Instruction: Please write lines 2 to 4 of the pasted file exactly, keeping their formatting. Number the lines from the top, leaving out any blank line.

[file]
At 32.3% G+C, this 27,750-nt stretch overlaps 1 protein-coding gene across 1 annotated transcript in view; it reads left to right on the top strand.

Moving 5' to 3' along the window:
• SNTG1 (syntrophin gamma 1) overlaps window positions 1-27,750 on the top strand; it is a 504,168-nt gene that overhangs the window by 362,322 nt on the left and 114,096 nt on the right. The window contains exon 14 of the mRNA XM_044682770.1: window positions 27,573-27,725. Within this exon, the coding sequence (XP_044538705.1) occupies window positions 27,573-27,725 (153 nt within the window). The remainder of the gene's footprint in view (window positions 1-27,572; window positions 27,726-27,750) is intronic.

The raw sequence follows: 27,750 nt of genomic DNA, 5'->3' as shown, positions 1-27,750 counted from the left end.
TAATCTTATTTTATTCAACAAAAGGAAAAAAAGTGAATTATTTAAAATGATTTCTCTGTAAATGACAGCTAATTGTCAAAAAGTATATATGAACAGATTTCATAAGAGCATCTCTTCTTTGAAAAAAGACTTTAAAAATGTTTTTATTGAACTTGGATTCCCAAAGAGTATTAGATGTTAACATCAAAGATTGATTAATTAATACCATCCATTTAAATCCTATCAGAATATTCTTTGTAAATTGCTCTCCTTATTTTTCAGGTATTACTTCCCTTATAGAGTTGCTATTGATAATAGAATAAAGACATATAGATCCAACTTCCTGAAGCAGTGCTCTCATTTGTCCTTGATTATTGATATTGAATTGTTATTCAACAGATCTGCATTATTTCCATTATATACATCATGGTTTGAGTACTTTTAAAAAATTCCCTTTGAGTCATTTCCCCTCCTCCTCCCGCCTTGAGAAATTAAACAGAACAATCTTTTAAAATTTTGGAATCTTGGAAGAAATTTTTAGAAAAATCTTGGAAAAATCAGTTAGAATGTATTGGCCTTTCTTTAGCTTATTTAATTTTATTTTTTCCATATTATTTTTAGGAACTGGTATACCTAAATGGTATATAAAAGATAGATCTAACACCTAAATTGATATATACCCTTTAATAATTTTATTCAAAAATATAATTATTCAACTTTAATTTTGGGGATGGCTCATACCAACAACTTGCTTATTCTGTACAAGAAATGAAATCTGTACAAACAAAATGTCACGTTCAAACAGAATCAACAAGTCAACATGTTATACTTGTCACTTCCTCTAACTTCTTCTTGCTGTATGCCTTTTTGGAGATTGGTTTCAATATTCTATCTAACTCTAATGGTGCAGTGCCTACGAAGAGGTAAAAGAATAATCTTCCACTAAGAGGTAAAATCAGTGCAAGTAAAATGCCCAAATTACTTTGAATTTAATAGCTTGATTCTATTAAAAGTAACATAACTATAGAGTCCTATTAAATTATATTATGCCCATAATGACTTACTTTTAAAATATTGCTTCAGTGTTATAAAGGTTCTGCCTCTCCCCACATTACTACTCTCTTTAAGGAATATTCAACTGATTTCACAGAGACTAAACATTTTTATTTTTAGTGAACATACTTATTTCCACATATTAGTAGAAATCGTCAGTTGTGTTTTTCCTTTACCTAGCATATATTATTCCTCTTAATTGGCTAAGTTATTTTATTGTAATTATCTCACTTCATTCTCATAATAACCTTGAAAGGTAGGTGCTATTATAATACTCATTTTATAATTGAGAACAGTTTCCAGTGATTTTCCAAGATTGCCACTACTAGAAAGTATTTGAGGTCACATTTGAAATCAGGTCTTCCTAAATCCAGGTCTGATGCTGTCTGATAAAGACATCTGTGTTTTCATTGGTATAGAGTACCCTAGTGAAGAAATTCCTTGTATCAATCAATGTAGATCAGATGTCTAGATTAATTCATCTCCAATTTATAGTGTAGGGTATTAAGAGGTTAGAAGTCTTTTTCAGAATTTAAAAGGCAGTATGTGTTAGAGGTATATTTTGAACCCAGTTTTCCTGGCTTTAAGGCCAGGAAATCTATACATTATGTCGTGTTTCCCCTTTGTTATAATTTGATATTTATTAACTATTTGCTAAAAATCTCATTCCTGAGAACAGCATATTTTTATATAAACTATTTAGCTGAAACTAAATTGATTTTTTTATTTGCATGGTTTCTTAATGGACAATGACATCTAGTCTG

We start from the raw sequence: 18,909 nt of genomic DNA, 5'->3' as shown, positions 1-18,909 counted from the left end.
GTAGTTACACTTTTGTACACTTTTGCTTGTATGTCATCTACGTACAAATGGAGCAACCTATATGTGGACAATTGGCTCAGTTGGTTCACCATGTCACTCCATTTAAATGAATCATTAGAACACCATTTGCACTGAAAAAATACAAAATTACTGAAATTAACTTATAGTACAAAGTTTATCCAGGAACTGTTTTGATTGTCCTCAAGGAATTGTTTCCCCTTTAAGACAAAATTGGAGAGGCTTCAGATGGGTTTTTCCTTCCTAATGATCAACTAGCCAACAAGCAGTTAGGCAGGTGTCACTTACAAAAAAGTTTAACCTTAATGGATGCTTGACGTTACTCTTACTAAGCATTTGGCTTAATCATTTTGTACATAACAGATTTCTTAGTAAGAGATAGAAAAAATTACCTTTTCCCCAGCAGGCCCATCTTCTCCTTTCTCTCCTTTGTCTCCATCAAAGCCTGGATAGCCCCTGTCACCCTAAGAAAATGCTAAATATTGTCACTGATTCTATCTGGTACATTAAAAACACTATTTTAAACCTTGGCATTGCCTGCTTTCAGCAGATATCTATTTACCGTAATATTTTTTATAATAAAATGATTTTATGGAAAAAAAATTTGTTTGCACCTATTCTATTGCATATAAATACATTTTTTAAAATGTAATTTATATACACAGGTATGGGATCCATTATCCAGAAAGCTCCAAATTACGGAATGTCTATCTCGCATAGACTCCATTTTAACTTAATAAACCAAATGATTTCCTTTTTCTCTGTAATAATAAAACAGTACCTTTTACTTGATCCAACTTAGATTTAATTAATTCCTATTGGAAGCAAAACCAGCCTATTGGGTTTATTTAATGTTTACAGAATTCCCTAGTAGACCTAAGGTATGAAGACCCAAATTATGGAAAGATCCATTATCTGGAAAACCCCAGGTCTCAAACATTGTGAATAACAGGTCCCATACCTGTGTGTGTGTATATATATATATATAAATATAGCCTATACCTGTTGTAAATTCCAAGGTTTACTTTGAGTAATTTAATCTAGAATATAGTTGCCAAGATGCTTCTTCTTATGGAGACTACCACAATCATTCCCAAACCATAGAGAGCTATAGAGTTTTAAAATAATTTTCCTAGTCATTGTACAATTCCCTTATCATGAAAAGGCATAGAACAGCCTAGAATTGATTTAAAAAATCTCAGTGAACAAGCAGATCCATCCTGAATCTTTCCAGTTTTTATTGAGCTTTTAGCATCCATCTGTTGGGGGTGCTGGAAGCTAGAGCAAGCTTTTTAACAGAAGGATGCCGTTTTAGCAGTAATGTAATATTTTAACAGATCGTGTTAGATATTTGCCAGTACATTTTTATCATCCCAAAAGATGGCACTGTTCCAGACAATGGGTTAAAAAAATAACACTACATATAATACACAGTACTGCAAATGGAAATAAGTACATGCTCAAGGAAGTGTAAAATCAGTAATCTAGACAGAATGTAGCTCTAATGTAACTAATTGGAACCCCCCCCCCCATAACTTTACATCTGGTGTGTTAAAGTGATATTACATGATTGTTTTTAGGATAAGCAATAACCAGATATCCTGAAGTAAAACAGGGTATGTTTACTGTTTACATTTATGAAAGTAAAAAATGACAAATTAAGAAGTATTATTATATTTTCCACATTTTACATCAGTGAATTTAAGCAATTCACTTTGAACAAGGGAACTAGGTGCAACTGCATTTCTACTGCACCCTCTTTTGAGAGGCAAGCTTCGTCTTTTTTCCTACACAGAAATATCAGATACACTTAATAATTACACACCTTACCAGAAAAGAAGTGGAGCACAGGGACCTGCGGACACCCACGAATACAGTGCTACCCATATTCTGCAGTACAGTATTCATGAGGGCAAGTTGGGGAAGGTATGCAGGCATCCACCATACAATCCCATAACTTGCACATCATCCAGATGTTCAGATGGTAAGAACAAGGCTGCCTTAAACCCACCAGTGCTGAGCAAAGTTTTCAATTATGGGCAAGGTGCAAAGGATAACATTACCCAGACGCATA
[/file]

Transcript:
Moving 5' to 3' along the window:
• SNTG1 (syntrophin gamma 1) overlaps window positions 1-27,750 on the top strand; it is a 504,168-nt gene that overhangs the window by 362,322 nt on the left and 114,096 nt on the right. The window contains exon 14 of the mRNA XM_044682770.1: window positions 27,573-27,725. Within this exon, the coding sequence (XP_044538705.1) occupies window positions 27,573-27,725 (153 nt within the window). The remainder of the gene's footprint in view (window positions 1-27,572; window positions 27,726-27,750) is intronic.

The raw sequence follows: 27,750 nt of genomic DNA, 5'->3' as shown, positions 1-27,750 counted from the left end.